Individual Work
Accounts of the Glass Sky

Implementing flash, HTML, text, photography, and audio clips, M.D. Coverley (otherwise known as Marjorie Luesebrink) creates an interactive narrative that brings you through the mid-1900's Los Angeles.

The home page opens up to a picture of a skyscraper, using this as the frame to house the rest of the images, which contains links, allowing the reader to explore through the pages at their own will and speed. Once into these links, Coverley lays out the pages much like journal entries, showing an image juxtaposed with audio and and a few lines of narrative poetry. Once on a page, a scheduled flash animation degrades or changes the visibility of the image, providing further narrative and representing change from past to present. Each narrative recounts a time and an event from the past, but also reflects on how that event or circumstance has either changed or stayed the same over time. The significance of the sky is to offer a main point of memory, experience, and loss in the human life.

The most prominent theme in this piece is the theme of transitions. The sky is the center of attention throughout the work, but the way Coverley portrays the "blue sky" is almost in a post-apocalyptic sense, playing on fear and boundaries, instead of portraying human's hopes and dreams. The use of black and white imagery, ominous audio clips, image transformation, and touching stanzas about the affected lives of the people in the photographs resonates with more present issues such as those affected in the September 11 terrorist attacks. Though the images and sounds are real, this is a work of fiction. Coverley uses these images to create a mocked background and event. However, the intention is to appeal to a certain aspect of the readers life that they either like or dislike and play off of those emotions, allowing each user to take something different from the work.

Coverley uses a unique form of narrative to tell her story. By implementing flash based animation into her story, Coverley was able to add much more narrative then just the text and images can portray. However, Coverley believes that sound, text, and image are not the characterizing points of the piece, but more of how the implementation of these things show a change (ie. degradation of an image, movement of an image, etc.)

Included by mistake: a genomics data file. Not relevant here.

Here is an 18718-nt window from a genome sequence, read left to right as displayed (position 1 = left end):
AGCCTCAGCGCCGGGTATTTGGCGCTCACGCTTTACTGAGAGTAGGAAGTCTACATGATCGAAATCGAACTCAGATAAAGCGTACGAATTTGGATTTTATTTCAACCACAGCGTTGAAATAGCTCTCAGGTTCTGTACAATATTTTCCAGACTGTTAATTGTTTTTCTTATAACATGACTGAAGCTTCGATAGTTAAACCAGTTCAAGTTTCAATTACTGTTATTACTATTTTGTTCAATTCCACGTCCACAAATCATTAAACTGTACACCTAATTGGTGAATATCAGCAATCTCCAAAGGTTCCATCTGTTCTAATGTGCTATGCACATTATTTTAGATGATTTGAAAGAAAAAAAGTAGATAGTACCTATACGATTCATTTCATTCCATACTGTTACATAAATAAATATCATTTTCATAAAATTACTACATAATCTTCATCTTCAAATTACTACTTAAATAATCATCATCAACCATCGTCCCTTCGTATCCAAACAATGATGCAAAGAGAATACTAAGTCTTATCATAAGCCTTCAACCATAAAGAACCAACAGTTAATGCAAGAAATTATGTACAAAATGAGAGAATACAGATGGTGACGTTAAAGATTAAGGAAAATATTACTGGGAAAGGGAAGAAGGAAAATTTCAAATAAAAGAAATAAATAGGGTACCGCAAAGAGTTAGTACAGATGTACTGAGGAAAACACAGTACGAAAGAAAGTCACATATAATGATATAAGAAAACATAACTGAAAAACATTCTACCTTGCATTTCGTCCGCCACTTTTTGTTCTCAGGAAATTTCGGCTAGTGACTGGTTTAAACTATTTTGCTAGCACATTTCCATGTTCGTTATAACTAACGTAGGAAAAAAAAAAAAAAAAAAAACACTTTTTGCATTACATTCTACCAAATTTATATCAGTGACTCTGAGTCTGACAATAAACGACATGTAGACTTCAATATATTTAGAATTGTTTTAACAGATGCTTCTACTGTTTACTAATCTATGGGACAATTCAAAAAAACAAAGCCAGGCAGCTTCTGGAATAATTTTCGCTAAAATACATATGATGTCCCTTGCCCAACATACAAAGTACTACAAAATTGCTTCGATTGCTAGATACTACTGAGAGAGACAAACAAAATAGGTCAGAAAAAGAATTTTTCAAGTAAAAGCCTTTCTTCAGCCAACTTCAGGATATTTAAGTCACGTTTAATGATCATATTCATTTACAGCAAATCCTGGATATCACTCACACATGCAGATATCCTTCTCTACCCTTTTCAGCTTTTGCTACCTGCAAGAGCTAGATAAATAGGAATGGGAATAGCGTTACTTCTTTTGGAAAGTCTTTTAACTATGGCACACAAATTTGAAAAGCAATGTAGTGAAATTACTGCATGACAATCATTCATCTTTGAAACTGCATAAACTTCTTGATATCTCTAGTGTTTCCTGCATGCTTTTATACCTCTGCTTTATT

Author statement: 
Accounts of the Glass Sky is an exploration of disillusion and loss of the past. I began Glass Sky (August 2001) with photographs of skyscrapers in the LA downtown and a stack of old images from a shoebox. My intention was to weave a story around the images of the people — using the buildings to frame a Flash interface. I was still working on the storyline on September 11, 2001. For weeks following, I was unable to continue. I could no longer envision an unbroken narrative connection between "before" and "after" — that was when I realized Glass Sky was not about the buildings, but about the sky itself. In this piece, I tried to capture the experience of fluid negotiation between a past that we think we know and a present/future we recognize only in the moment of transmutation. Text and image in movement already signal a kind of narrative; however, this "story" is characterized not by image, text, or sound, but by the oscillations among them. The black-and-white photos, seemingly windowed in the glass facade of a skyscraper (or stone circle), suggest a time when we might have believed in the reliability of our senses.